Not long after lockdown started, Jessica Salfia, a writer from West Virginia, circulated a poem titled The first line of emails I’ve received while quarantining on social media.1 ‘In these uncertain times,’ it started, ‘as we navigate the new normal’. It captured the quick turn towards platitude. For me, it laid bare the fact that, when faced with this stark and enduring reminder of impermanence, I am struck dumb.
In Andrew Smith’s article, Beyond words, he explains that he incorporated collage into his therapeutic practice after discovering that this medium opened up places for which ‘…he could not form words in his head’. And, if this idea intrigues you, there is a simple spiritual compass exercise with which to experiment.
This issue of the journal feels like something of a collage of perspectives on a crisis. The articles that reflect on the pandemic are laced with images: Alistair Ross’s hall of mirrors, Kate Fraser-Medcalf’s footholds. Robin Shohet suggests that the virus itself might be approached as a metaphor.
In her research into the dreams that counsellors have about their clients, Naomi England discovered that dream material can be another valuable source of non-verbal information about the therapeutic relationship that may not otherwise be accessible.
Indeed, there is something about image that kicks in when words can’t or won’t. We see this so often in therapeutic work: when a person is unable to express the depth of their anguish or rage, it may appear as an image. Sometimes, this image will be revisited, session after session, and evolve with the inner landscape.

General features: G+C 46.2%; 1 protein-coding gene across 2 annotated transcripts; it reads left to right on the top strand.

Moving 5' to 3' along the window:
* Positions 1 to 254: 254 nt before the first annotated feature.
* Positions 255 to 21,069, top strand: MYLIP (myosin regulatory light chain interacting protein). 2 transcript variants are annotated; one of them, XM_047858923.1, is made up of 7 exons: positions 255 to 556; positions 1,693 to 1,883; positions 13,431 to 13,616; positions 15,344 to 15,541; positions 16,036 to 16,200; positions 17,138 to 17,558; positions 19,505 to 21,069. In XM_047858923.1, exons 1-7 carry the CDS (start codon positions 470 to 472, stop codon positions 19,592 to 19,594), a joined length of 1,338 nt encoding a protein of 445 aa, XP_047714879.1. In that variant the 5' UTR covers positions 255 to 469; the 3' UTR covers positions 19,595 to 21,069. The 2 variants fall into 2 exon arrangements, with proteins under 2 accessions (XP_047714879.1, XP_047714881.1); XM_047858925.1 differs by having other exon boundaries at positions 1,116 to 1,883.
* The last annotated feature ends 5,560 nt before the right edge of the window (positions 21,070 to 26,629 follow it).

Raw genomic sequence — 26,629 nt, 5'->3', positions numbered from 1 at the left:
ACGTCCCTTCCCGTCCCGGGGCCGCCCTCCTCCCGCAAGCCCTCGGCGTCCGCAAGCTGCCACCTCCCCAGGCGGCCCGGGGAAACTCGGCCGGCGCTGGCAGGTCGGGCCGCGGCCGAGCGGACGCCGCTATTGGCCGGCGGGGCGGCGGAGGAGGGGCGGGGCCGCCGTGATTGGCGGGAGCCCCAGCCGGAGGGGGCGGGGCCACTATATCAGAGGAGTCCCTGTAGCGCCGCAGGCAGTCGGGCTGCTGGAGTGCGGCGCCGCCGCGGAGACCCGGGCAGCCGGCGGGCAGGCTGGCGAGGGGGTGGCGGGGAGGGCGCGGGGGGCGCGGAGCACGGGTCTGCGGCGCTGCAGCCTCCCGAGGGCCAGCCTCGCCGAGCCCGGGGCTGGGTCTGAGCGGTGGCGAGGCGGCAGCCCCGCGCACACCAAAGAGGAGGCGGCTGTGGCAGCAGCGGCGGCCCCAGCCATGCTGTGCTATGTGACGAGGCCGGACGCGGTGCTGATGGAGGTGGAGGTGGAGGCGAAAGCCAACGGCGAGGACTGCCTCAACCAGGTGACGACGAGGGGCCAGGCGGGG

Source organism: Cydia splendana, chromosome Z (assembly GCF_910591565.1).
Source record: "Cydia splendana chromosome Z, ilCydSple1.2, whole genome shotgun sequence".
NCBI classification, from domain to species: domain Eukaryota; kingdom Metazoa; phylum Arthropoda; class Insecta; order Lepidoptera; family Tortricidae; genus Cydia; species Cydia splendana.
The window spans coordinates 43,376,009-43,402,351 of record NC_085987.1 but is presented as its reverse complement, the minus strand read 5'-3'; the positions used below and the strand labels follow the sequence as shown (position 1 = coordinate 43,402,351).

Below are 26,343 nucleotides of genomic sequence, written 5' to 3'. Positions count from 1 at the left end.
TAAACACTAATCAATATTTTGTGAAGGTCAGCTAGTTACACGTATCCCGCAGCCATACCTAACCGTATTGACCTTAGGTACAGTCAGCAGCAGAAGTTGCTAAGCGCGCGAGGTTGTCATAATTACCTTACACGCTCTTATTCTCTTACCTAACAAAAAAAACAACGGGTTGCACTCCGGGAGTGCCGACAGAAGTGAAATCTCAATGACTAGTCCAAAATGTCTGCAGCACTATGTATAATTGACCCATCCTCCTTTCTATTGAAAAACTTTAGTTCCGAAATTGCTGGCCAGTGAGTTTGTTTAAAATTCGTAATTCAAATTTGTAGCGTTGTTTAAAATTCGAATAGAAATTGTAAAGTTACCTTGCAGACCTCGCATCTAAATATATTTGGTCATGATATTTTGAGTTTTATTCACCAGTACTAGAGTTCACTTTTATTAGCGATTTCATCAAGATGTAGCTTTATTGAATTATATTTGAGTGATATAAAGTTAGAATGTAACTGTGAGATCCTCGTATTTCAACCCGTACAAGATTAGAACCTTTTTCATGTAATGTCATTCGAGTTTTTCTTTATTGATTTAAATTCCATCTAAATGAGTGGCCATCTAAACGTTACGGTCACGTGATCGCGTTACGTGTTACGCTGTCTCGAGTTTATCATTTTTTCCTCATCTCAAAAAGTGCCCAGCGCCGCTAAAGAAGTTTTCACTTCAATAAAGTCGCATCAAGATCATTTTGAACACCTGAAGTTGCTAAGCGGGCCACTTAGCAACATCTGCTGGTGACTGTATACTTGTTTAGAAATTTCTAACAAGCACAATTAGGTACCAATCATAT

As this journal was being finalised, I became a new kind of dumbstruck at the killing of George Floyd and the global protests against racism. I came to the realisation that, this time, I did not have the words, not because systemic prejudice came as a shock, but because it didn’t. The images and experiential practices in this journal are useful tools in therapeutic work but when it comes to inequality, open and honest discussion matters. Susan Cousins talks about seeking a safe place to discuss her experiences of racism, and the subsequent loss of faith she experienced after feeling she had not been heard.
At the meeting of the East Midlands Spirituality Network last month, people with diverse faiths and spiritualities met for the first time to talk about working from a spiritual perspective. We also explored some of the reasons why it can be difficult to talk about beliefs, as counsellors. I hope that the pages of Thresholds continue to be a place where we can share differences and common ground. Please do email email@example.com with your views and article ideas.